Darkly Shining Void may be forthcoming; I still haven't decided whether or not to try to seriously get that published for real. Since these are demos, I'll be open to a demo-for-demo swap.

Monday, January 08, 2007

God Forbid with Goatwhore, Mnemic, The Human Abstract, Arsis, and goddamnit there's way too many local bands to fit into the title [Mark's, Bedford]

[This show was on the 6th, but I ran out of room in the title. :( ]

I started a little late, but the drive up turned out to be much less demanding than I thought going in. As it turns out, if it's not a weekday rush hour, there's not a whole lot of people driving up to New Hampshire. Who'da thunk? There was some rain coming in, and the lack of proper lane markings on parts of 93 made this a little stressful, but it mostly cleared out by the time I crossed the border...and I actually took the right turns off 101 this time.

I got in late from all this, but not too late; I still saw most of the first band, and all of the 11 following. Yes, you read that correctly. Twelve bands, total, and to handle them with a minimum of latency, they were distributed between two stages. Yes, you read that correctly as well. Two stages. In a bar. To fit in 12 bands.

Kipe [4/7]
I got in after this band started, and watched them from the rail before grabbing my first beer. Most of the other people in the venue at this time were hanging about, shooting pool, etc, and truth told there wasn't a lot about the band to make them pay attention. This band put out some decent, solid, mainstream-friendly nu-thrash, nothing really technical or attention-grabbing. Kipe at this point is a replacement-level metal band, dependable but thoroughly average, but this is hardly surprising given that they're the first of 12 bands on this bill. Maybe I'll see them again -- depends when that "Anthrax" show (I thought this was just Belladonna or something) up there is in the week.

Acariya [4/7]
I didn't catch this band's name until I dug through the merch table to their demo, but I did catch nearly all of their set as soon as I realized that there was a second stage. After I got done boggling, I got up into the crowd and watched some largely generic, replacement-level metalcore. They were decent overall, and thankfully they seemed to be more in line with the headliners on this bill than what this subgenre has become. I did get their demo, and I'll see how they match up on record.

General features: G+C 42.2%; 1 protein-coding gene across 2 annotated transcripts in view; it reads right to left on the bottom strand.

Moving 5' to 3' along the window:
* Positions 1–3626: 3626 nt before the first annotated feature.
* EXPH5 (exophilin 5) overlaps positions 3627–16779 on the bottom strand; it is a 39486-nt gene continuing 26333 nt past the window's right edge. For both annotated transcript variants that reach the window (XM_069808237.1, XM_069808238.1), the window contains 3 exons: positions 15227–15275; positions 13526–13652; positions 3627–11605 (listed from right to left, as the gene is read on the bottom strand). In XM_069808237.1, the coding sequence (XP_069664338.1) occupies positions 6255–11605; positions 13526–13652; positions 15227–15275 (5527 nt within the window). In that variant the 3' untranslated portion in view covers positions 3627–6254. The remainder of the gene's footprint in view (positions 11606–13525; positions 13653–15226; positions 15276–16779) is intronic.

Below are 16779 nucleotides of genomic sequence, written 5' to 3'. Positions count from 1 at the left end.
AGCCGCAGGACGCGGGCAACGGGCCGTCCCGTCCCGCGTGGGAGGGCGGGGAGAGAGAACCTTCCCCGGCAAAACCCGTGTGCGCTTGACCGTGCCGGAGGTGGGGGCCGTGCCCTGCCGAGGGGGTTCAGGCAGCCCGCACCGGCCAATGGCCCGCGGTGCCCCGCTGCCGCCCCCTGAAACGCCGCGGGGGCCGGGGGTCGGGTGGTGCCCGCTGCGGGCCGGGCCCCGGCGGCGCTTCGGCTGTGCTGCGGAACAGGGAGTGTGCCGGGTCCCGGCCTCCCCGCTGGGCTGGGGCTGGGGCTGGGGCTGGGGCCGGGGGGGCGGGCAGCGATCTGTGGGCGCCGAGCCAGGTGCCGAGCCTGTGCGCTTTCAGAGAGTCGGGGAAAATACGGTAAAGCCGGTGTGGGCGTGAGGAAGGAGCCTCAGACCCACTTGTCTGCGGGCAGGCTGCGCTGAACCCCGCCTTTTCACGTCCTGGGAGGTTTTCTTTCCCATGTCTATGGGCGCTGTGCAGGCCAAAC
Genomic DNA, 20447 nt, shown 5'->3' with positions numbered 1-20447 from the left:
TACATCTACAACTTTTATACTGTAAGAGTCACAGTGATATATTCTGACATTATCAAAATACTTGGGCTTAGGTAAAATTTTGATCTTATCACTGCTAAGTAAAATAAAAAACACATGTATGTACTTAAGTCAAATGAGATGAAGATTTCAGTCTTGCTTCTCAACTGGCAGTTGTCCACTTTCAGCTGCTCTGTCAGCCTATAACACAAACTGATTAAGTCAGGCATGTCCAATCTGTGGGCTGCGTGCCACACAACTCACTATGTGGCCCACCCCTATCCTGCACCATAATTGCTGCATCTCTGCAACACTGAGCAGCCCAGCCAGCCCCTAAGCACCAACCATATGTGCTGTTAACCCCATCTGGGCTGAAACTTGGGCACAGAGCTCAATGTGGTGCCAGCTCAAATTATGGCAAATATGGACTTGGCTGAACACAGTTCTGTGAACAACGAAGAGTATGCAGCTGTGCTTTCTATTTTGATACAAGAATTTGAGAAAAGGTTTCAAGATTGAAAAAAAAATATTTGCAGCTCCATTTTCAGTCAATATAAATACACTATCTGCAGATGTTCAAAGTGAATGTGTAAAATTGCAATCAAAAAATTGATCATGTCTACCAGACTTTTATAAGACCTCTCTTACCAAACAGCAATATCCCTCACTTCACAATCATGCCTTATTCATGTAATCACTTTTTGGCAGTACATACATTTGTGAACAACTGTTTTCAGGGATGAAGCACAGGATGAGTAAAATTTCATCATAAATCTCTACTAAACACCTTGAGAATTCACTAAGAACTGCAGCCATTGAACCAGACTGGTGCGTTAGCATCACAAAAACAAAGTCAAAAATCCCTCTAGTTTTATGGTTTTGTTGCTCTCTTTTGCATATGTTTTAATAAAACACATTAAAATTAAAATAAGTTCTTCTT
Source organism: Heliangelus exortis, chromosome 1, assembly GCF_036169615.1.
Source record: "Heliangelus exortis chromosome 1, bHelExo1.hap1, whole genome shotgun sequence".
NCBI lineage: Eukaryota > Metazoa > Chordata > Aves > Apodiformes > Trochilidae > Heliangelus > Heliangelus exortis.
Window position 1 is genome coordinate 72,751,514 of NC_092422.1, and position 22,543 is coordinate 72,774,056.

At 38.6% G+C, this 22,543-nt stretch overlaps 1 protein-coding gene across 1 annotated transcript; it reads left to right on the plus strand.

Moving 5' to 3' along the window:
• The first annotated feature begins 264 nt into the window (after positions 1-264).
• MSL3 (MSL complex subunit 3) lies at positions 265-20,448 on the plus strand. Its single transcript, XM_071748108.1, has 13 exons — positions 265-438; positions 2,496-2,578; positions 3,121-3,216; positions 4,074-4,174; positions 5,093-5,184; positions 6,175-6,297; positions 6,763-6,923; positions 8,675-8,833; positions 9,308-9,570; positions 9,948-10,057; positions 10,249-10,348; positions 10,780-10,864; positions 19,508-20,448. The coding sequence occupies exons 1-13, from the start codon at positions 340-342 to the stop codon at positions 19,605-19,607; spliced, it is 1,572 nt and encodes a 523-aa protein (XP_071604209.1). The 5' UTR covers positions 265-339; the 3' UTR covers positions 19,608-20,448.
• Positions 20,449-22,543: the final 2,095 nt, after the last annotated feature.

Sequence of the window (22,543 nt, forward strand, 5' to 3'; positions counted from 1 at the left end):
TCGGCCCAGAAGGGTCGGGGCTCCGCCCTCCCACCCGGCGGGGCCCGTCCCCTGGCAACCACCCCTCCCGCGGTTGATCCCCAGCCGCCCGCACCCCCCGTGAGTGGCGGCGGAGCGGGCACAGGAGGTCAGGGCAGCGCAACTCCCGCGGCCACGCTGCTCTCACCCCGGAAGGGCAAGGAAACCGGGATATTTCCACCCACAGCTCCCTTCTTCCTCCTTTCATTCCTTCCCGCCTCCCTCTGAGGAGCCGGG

Arsis [6/7]
I finally saw these guys live, and they pretty much match their recorded performance. Technical but still song-oriented, and they still get and perform NWOSDM better than pretty much everyone else on this continent. I've heard far more than my share of Swedish death, so I still can't see them as shatteringly original, but they are extremely solid, and they definitely put on a great show here.

There's been a lot of chatter on why Arsis is playing so relatively low on this bill, when, exposure and talent-wise, they definitely ought to be on above The JesterHuman Abstract. The reason is simple; Arsis is on this tour as a last-second replacement for Scar Symmetry, who would have been doing their first US tour and couldn't have appeared anywhere but at the front of the nationals. The slotting was set before they were brought on, not much that they could do about it.

Our Last Sacrifice [5/7]
The second stage was still warming up, but these guys did a good job, putting up a nice set of fairly brutal modern thrash. I remember this set less well than I ought to due to the extended nature of the total show, but it was still pretty cool. I did get their CD, and will doubtless have some more intelligent and relevant commentary on that.

After this band, I hit the merch stand, picking up a bunch of CDs from Arsis as well as some buttons for my jacket. I was going to go back and get a shirt from them and God Forbid, but waited until after Ruin, and they were closed up. Hopefully I'll get another chance; that "The Real Black Metal" design is pretty sweet.

The JesterHuman Abstract [5/7]
I kid, I kid. Seriously, though, this band was fairly good, but so totally derivative of Jester Race-era In Flames in both tone and style that it couldn't escape notice. There were some original bits, and the singer spun it in more of a metalcore direction, and really, In Flames isn't exactly using this style any more, but still. At one point, I thought they were covering "Graveland", but no, it was an original. A nice set, still, but more as a replacement for classic In Flames rather than as a new and exceptional band.

Illconcieved [4/7]